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Cellular Organization

Cell- Basic unit of life


Tissue group of cells
functioning
together.
Organ group of tissues
functioning together.
Organ System group of
organs functioning
together.
Organism group of
CELL
Cell is the
basic
structural
and
functional
unit of life. It
is the
smallest unit
of an
organism that
is classified
as living, and
is often called
the building
brick of life.
TISSUE
Group of
cells
working
together
constitute
a tissue.
ORGAN
Group of
tissue
working
together
constitute
a organ.
DIFFERENCE BETWEEN:
Animal cell Plant cell
Animal cell Plant cell

Animal cells are usually smaller in size.


Plant cells are comparatively
larger in size.
Enclosed by plasma membrane only. Cell
wall is absent. Plasma membrane of plant cells is
surrounded by a thick cell wall.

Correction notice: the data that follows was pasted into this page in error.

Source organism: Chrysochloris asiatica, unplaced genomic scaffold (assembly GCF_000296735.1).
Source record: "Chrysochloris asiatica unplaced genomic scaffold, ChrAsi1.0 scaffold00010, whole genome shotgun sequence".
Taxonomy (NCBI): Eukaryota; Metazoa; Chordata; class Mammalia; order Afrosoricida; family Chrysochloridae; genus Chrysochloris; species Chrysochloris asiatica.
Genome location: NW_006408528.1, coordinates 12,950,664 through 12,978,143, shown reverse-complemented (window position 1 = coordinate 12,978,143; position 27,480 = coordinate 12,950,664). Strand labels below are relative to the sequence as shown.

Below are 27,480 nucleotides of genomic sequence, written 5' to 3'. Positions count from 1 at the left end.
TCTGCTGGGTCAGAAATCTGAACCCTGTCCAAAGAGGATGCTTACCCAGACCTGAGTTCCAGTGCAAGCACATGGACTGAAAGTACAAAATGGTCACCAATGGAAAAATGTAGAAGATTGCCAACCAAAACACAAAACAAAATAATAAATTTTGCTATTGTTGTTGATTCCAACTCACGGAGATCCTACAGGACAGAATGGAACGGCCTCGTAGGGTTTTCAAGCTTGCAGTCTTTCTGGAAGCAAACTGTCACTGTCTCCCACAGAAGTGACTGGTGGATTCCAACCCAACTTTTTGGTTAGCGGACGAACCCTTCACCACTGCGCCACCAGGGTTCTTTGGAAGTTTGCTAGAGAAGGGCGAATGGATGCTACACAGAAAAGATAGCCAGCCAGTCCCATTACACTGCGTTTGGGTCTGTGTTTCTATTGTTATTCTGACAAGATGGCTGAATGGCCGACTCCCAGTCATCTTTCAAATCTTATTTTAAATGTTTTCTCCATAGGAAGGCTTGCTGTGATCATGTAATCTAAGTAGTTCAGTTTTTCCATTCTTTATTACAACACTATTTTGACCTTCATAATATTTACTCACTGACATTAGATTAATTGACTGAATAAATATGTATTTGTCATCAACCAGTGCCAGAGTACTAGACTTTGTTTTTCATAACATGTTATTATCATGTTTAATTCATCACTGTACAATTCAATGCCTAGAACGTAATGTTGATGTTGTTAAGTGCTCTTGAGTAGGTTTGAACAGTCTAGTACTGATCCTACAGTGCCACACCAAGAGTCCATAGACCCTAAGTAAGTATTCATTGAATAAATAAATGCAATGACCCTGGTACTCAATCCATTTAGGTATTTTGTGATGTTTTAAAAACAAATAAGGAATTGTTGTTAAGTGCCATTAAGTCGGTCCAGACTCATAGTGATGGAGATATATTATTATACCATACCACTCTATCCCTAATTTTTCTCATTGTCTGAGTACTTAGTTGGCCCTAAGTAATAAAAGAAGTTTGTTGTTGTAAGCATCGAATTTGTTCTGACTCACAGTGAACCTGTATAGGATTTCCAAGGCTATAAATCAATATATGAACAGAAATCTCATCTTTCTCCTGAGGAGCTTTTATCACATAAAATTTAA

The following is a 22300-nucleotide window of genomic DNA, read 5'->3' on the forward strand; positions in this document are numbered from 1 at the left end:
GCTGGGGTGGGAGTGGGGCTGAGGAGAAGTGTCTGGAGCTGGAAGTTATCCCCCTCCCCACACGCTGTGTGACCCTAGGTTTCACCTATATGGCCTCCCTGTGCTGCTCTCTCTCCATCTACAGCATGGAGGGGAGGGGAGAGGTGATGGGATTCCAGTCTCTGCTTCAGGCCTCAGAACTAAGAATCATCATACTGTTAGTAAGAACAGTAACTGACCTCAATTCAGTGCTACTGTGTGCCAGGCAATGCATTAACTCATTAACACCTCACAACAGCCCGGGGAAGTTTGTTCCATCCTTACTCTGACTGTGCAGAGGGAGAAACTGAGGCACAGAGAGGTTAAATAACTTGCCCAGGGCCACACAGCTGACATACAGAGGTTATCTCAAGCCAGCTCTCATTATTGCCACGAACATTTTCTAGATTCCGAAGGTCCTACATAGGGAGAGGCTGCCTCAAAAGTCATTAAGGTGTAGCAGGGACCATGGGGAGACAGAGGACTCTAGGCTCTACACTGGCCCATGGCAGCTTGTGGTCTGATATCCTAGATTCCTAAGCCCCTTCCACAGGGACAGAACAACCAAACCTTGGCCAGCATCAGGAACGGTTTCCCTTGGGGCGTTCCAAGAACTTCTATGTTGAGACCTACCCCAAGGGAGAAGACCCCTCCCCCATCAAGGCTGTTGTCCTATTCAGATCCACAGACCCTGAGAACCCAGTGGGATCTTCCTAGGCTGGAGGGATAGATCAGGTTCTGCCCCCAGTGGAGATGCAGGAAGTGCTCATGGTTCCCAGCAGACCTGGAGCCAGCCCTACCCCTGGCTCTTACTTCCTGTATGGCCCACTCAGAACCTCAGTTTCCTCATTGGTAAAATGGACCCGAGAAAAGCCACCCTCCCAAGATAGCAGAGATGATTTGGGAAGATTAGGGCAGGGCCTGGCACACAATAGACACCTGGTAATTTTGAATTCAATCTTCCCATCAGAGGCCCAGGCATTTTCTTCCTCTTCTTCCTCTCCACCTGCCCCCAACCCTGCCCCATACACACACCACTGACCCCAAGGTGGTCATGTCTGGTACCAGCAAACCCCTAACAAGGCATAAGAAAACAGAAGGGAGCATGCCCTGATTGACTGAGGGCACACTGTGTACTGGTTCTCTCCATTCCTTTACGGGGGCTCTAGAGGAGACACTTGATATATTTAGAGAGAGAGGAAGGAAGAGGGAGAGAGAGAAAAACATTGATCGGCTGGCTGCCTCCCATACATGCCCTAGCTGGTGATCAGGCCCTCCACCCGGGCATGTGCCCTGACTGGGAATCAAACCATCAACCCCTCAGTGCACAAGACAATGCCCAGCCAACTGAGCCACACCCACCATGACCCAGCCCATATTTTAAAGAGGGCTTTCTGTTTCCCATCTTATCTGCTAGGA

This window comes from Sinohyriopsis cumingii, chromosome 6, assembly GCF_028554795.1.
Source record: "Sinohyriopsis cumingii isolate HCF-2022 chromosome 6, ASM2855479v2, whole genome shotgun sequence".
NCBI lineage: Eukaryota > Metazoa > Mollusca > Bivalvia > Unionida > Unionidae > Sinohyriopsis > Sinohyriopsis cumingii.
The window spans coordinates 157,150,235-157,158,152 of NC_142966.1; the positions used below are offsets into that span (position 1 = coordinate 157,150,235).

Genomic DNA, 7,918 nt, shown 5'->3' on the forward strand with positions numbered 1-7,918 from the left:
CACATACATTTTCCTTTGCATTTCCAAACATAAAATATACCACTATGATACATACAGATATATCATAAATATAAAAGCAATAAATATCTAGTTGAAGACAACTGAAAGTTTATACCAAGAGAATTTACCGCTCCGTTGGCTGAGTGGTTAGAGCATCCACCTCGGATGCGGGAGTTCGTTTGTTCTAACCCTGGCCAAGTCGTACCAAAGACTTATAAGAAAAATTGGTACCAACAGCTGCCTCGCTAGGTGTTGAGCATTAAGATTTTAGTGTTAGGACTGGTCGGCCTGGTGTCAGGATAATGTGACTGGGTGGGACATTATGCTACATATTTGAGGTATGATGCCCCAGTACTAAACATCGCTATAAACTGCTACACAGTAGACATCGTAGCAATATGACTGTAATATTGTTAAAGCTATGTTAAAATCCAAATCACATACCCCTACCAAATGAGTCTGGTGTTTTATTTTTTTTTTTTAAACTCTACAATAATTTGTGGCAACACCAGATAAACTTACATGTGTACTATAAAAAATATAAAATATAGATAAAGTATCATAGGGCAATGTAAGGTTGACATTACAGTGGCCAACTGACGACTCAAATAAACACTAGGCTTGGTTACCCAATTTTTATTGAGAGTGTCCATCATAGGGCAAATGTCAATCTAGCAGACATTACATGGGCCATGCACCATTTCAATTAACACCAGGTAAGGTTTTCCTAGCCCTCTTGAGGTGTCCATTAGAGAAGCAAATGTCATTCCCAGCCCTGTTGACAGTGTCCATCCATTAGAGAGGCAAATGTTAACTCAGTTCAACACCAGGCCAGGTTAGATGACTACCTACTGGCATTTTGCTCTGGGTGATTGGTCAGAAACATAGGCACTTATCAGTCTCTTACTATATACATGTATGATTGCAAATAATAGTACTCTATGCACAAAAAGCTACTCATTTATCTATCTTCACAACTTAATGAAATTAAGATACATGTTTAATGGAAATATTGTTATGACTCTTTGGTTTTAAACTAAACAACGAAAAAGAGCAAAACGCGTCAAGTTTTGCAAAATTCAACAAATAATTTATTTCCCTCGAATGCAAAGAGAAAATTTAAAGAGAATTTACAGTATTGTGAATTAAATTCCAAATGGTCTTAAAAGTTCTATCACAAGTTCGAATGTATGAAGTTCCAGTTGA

Plastids are absent, except in the protozoan
euglena. Plastids are present.
Animal cell Plant cell

Cytoplasm consists largely of smaller Cytoplasm peripheral, central


vacuole. space occupied by a large vacuole.
Nucleus lies in the centre. Nucleus lies on one side.
Prominent and highly complex Golgi bodies Contains several sub-units of
present.
Golgi apparatus called
dictyosomes.
Animal cells possess centrosome with one or
Plant cells lack centrosome and


two Centrioles.
Centrioles.
CELL
STRUCTURE
S AND THEIR
FUNCTIONS
PLASMA MEMBRANE
PLASMA MEMBRANE

This is the outermost covering of the cell that


separates the contents of the cell from its
external environment.
Plasma membrane is a living, thing, delicate,
elastic, selectively permeable membrane made
up of proteins and lipids and is present in both
plants and animals cells.
Functions of plasma
membrane
It gives definite shape to the cell.
It separates the contents of a cell from its
surrounding medium.
It provides mechanical barrier for the protection